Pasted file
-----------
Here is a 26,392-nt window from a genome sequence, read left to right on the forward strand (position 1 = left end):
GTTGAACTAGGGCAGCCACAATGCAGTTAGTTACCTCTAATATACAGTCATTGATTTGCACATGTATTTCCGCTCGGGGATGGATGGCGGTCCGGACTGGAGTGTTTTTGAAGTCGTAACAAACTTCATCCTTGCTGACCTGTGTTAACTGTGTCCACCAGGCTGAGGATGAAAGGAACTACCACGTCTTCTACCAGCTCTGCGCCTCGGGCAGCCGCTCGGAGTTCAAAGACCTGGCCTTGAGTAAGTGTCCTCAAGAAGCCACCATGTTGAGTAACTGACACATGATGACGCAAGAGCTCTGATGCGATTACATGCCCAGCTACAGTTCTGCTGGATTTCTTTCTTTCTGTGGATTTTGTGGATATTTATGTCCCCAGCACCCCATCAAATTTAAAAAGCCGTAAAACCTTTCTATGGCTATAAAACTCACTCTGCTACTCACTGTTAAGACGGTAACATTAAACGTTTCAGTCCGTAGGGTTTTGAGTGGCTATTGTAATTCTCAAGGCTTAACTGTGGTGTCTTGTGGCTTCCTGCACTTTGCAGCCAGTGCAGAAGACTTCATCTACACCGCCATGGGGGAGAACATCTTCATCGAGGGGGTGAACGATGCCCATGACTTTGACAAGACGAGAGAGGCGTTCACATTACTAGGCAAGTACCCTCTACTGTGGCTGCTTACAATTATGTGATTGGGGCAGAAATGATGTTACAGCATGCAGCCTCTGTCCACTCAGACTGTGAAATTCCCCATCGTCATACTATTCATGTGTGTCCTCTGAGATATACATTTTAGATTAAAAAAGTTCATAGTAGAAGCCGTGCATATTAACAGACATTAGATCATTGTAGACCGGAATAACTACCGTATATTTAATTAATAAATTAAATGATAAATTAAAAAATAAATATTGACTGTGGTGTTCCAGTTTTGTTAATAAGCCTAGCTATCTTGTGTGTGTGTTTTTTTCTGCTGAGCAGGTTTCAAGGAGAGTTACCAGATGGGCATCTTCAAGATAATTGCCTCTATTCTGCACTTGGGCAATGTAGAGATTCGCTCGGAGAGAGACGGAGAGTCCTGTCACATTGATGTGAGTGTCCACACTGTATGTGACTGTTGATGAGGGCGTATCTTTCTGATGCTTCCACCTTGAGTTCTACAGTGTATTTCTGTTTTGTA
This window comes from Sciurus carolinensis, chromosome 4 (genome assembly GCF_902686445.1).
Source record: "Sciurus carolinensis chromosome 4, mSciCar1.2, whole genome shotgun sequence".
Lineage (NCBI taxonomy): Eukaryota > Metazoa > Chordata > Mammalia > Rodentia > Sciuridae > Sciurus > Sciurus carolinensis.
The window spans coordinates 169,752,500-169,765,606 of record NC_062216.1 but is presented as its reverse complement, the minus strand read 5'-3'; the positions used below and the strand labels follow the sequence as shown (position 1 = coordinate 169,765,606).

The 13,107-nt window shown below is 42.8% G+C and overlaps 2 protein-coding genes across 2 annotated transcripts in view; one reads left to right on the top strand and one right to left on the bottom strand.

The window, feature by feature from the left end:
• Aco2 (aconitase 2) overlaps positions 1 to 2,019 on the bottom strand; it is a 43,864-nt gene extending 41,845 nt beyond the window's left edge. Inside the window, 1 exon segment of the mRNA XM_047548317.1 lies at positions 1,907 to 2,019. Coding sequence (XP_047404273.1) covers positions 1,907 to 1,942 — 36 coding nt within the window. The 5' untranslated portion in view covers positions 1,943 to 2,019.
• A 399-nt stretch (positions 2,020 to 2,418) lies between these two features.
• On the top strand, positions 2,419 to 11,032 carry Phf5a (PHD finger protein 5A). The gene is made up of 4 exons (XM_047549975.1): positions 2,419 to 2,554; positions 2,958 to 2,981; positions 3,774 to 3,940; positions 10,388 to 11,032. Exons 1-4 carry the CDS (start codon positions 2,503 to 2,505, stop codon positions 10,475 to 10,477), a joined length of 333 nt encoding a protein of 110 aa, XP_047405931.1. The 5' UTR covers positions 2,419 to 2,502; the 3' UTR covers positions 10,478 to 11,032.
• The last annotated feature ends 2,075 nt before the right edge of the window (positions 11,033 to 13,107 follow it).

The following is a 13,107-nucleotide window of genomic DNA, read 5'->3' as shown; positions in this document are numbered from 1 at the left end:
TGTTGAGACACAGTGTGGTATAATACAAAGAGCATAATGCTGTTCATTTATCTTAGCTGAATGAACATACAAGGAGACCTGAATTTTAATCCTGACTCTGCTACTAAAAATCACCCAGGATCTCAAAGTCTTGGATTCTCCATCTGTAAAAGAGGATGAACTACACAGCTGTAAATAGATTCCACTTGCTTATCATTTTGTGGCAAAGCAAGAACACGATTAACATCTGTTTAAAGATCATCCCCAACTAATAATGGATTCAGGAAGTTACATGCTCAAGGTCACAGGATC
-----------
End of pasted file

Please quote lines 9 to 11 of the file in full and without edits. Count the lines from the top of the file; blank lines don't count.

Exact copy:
• Aco2 (aconitase 2) overlaps positions 1 to 2,019 on the bottom strand; it is a 43,864-nt gene extending 41,845 nt beyond the window's left edge. Inside the window, 1 exon segment of the mRNA XM_047548317.1 lies at positions 1,907 to 2,019. Coding sequence (XP_047404273.1) covers positions 1,907 to 1,942 — 36 coding nt within the window. The 5' untranslated portion in view covers positions 1,943 to 2,019.
• A 399-nt stretch (positions 2,020 to 2,418) lies between these two features.
• On the top strand, positions 2,419 to 11,032 carry Phf5a (PHD finger protein 5A). The gene is made up of 4 exons (XM_047549975.1): positions 2,419 to 2,554; positions 2,958 to 2,981; positions 3,774 to 3,940; positions 10,388 to 11,032. Exons 1-4 carry the CDS (start codon positions 2,503 to 2,505, stop codon positions 10,475 to 10,477), a joined length of 333 nt encoding a protein of 110 aa, XP_047405931.1. The 5' UTR covers positions 2,419 to 2,502; the 3' UTR covers positions 10,478 to 11,032.